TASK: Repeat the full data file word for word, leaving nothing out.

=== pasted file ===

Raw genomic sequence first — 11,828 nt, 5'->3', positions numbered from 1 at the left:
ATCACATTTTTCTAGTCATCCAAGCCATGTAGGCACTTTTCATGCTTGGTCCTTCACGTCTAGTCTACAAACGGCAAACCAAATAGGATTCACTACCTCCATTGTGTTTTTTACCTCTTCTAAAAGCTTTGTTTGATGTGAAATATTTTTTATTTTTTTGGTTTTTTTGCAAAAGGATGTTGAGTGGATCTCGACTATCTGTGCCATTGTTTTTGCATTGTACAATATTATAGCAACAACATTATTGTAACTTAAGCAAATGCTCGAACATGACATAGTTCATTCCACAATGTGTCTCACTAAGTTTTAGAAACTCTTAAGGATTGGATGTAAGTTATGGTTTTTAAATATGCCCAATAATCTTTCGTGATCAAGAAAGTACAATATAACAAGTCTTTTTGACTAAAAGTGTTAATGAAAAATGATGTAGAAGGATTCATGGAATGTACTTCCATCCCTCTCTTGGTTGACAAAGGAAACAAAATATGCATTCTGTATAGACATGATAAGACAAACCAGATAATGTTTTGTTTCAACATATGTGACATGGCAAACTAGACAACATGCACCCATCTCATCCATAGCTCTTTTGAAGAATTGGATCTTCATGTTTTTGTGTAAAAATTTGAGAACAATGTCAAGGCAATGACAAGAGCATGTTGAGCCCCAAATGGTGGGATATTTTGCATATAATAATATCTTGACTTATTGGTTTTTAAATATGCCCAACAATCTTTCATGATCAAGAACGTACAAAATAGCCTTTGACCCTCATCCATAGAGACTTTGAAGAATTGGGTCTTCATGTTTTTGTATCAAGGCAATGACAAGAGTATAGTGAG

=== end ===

Raw genomic sequence first — 11,828 nt, 5'->3', positions numbered from 1 at the left:
ATCACATTTTTCTAGTCATCCAAGCCATGTAGGCACTTTTCATGCTTGGTCCTTCACGTCTAGTCTACAAACGGCAAACCAAATAGGATTCACTACCTCCATTGTGTTTTTTACCTCTTCTAAAAGCTTTGTTTGATGTGAAATATTTTTTATTTTTTTGGTTTTTTTGCAAAAGGATGTTGAGTGGATCTCGACTATCTGTGCCATTGTTTTTGCATTGTACAATATTATAGCAACAACATTATTGTAACTTAAGCAAATGCTCGAACATGACATAGTTCATTCCACAATGTGTCTCACTAAGTTTTAGAAACTCTTAAGGATTGGATGTAAGTTATGGTTTTTAAATATGCCCAATAATCTTTCGTGATCAAGAAAGTACAATATAACAAGTCTTTTTGACTAAAAGTGTTAATGAAAAATGATGTAGAAGGATTCATGGAATGTACTTCCATCCCTCTCTTGGTTGACAAAGGAAACAAAATATGCATTCTGTATAGACATGATAAGACAAACCAGATAATGTTTTGTTTCAACATATGTGACATGGCAAACTAGACAACATGCACCCATCTCATCCATAGCTCTTTTGAAGAATTGGATCTTCATGTTTTTGTGTAAAAATTTGAGAACAATGTCAAGGCAATGACAAGAGCATGTTGAGCCCCAAATGGTGGGATATTTTGCATATAATAATATCTTGACTTATTGGTTTTTAAATATGCCCAACAATCTTTCATGATCAAGAACGTACAAAATAGCCTTTGACCCTCATCCATAGAGACTTTGAAGAATTGGGTCTTCATGTTTTTGTATCAAGGCAATGACAAGAGTATAGTGAG